The teenage years were incredibly hard for me. Even in our church youth group, I was a social leper, my naivety from growing up a homeschooled fundamentalist not exactly scoring me points with the cool kids. I participated in everything I could, but friends were few and far between, and my most Christian-y peers were often the cruelest to me. Things were no better at home. The reality of our family life drove me to suicidal face-offs with God, his imagined replies transcribed in words-of-Jesus red ink on journal pages spotted with tears. My chest wasn’t growing fast enough, my on-again off-again boyfriend was playing me like the relational chump I was, and the version of God my parents subscribed to hated my stupid teenage guts. My life sucked… if, of course, you were to raise the word “sucked” to the power of three hundred and add liberal doses of misery and hormonal angst.
I could have looked for solace is so many other places—substance abuse, promiscuity, a knife sidling quietly up to my wrists—but instead, I found it in the earnest energy of Evangelical teen culture. In a stadium pulsing with electric passion for God, I was no longer the leper my classmates thought I was or the rebel my parents thought I was but a piece of kindling in a collective bonfire. The hype lifted me out of my sad self and into a strobe-lit imitation of heaven where I could see Jesus in his Doc Martens and ponytail and kind brown grin. I could believe that he might want to share a bowl of cappuccino with me.
It would be easy for me here, on the other side of decades and spiritual upheavals, to say that none of it was real, that it was all a show designed to make kids like me believe we were experiencing God. In fact, that is more or less my typical response to memories of that time. I cringe that I could have been such a chump in matters spiritual as well as romantic. I’ve stifled all impulses to write about it until now; my embarrassment was too raw, my feelings of betrayal by the church too sharp.
This is unfair to my experience though, because no matter what motives or soundstage techniques went into the creation of my teenage spiritual haven, it still sheltered me. I found more peace and joy singing along at a DC Talk concert than I ever did between the gilt-edged pages of my Bible. Grunge-themed devotionals kept me safe from the lonely dark of my room, and black-light Jesusfests from the demons haunting my Saturday nights. Until I was far enough removed from my childhood to begin understanding it and dealing with its repercussions on my life, youth group leaders in spaghetti straps filled in the gaping blanks in my heart that had told me for years I was unlovable. WWJD bracelets identified me as an insider no matter how the other kids saw me.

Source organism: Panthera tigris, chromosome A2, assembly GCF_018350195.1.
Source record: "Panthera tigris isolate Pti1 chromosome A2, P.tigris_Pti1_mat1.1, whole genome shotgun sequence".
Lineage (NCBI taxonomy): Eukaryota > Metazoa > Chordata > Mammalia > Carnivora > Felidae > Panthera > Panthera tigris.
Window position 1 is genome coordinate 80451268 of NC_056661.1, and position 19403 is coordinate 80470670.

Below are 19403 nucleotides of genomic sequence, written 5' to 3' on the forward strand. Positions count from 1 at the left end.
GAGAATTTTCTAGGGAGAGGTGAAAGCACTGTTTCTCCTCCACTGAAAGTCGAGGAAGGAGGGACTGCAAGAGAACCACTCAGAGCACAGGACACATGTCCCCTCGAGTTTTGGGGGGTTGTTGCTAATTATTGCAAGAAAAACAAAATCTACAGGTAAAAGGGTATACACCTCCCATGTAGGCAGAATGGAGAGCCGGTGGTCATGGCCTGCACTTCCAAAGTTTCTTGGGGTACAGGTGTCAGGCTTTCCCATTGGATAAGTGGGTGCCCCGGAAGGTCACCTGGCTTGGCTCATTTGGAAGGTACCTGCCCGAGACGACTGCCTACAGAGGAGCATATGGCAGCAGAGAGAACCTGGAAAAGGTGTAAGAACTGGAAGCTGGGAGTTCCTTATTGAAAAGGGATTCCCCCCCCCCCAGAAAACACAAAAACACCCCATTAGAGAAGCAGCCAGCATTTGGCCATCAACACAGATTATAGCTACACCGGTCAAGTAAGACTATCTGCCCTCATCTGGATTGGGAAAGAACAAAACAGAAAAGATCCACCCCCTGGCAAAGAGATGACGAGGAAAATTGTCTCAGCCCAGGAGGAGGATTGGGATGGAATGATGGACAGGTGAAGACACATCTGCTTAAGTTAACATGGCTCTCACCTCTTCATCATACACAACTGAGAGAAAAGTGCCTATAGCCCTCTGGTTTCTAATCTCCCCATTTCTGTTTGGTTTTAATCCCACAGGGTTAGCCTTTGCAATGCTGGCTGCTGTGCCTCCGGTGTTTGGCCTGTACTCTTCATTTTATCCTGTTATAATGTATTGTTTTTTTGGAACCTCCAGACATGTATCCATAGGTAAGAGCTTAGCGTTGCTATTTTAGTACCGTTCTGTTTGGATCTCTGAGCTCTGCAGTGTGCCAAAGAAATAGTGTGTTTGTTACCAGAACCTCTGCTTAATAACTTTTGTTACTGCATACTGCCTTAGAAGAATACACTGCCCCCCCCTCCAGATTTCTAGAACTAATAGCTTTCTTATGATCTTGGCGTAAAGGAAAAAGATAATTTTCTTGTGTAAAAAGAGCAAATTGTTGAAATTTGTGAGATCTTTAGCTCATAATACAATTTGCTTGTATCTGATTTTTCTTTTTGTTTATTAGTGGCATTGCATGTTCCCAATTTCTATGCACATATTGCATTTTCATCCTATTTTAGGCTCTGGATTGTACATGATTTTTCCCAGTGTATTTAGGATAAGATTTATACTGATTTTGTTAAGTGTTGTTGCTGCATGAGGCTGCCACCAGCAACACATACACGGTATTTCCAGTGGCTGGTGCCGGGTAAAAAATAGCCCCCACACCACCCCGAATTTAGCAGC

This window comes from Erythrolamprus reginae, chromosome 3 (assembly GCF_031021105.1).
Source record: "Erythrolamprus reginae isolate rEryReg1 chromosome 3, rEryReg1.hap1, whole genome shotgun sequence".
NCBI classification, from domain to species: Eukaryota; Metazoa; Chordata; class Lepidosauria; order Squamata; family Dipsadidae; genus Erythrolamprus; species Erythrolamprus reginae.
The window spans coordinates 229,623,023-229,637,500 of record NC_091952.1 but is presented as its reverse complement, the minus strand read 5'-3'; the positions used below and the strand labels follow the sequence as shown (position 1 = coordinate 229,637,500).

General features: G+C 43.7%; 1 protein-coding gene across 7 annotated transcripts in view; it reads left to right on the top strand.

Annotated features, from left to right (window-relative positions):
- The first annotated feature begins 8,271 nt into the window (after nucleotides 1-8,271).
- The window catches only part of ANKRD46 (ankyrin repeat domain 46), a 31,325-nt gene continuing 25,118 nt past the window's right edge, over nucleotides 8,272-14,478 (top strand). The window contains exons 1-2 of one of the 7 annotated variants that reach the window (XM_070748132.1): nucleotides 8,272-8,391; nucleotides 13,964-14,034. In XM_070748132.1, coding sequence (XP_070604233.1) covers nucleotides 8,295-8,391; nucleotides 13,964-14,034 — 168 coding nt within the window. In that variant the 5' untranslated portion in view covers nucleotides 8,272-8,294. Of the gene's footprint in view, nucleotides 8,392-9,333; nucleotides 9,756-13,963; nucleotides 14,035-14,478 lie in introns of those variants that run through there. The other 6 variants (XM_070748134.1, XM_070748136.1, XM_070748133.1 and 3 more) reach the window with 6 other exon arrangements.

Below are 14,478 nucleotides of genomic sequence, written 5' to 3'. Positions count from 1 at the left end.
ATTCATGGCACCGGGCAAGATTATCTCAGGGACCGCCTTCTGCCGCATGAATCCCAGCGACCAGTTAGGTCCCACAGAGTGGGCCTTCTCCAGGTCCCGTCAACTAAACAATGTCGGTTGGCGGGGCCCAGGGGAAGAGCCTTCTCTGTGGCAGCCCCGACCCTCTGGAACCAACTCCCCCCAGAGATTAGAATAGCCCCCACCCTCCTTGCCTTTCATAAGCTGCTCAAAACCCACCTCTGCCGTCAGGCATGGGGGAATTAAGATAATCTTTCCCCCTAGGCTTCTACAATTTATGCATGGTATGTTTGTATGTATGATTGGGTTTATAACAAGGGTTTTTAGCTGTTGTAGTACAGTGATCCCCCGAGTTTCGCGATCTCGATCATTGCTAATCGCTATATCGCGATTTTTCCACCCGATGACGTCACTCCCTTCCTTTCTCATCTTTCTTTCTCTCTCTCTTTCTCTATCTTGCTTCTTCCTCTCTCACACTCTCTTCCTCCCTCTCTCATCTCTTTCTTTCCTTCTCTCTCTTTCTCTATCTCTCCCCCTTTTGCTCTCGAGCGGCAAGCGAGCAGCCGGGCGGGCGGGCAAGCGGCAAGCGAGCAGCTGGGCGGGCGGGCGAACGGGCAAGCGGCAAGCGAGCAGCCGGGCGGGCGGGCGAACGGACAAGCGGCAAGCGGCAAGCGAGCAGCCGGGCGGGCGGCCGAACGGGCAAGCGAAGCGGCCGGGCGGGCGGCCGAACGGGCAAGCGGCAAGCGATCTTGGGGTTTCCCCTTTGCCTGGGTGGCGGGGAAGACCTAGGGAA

I have little patience these days for churches or organizations that wield God as some kind of party trick. When I look at trendy Christianity, all I can see is a glaring lack of authenticity, and I wonder if anyone can possibly get anything real from it. As reluctant as I am to admit it though, I know the answer is in the affirmative. I got something from it. Once upon a time, the same hyped-up, choreographed, style-conscious approach to God that I find so distasteful now is what kept my battered teenage heart from drowning. Life sucked, but Doc Marten Jesus cared. It was enough.
Linking up with Addie Zierman today in honor of her new release When We Were On Fire: A Memoir of Consuming Faith, Tangled Love, and Starting Over, which I can’t wait to finish reading. (I might need to bust out my old WOW 1998 as background music first.) If you could relate to my post at all, then chances are you’re going to love her book as well; make sure to check it out!